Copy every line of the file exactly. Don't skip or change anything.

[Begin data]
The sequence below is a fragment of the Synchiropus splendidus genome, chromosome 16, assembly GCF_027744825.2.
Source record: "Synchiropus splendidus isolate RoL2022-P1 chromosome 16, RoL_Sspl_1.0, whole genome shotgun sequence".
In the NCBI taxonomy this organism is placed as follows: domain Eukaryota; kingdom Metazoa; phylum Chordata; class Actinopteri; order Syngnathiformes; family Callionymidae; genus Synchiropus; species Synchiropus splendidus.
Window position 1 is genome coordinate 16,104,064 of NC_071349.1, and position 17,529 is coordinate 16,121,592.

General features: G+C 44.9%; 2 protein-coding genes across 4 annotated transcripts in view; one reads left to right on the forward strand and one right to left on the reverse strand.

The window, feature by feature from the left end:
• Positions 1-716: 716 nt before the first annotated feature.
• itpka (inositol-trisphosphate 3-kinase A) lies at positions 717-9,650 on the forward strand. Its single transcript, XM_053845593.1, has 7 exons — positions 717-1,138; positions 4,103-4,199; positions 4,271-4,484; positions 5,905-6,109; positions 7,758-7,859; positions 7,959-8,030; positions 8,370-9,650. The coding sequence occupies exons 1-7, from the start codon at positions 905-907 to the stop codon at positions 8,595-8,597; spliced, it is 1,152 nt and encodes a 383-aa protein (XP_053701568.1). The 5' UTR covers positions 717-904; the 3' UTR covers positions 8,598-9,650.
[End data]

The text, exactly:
The sequence below is a fragment of the Synchiropus splendidus genome, chromosome 16, assembly GCF_027744825.2.
Source record: "Synchiropus splendidus isolate RoL2022-P1 chromosome 16, RoL_Sspl_1.0, whole genome shotgun sequence".
In the NCBI taxonomy this organism is placed as follows: domain Eukaryota; kingdom Metazoa; phylum Chordata; class Actinopteri; order Syngnathiformes; family Callionymidae; genus Synchiropus; species Synchiropus splendidus.
Window position 1 is genome coordinate 16,104,064 of NC_071349.1, and position 17,529 is coordinate 16,121,592.

General features: G+C 44.9%; 2 protein-coding genes across 4 annotated transcripts in view; one reads left to right on the forward strand and one right to left on the reverse strand.

The window, feature by feature from the left end:
• Positions 1-716: 716 nt before the first annotated feature.
• itpka (inositol-trisphosphate 3-kinase A) lies at positions 717-9,650 on the forward strand. Its single transcript, XM_053845593.1, has 7 exons — positions 717-1,138; positions 4,103-4,199; positions 4,271-4,484; positions 5,905-6,109; positions 7,758-7,859; positions 7,959-8,030; positions 8,370-9,650. The coding sequence occupies exons 1-7, from the start codon at positions 905-907 to the stop codon at positions 8,595-8,597; spliced, it is 1,152 nt and encodes a 383-aa protein (XP_053701568.1). The 5' UTR covers positions 717-904; the 3' UTR covers positions 8,598-9,650.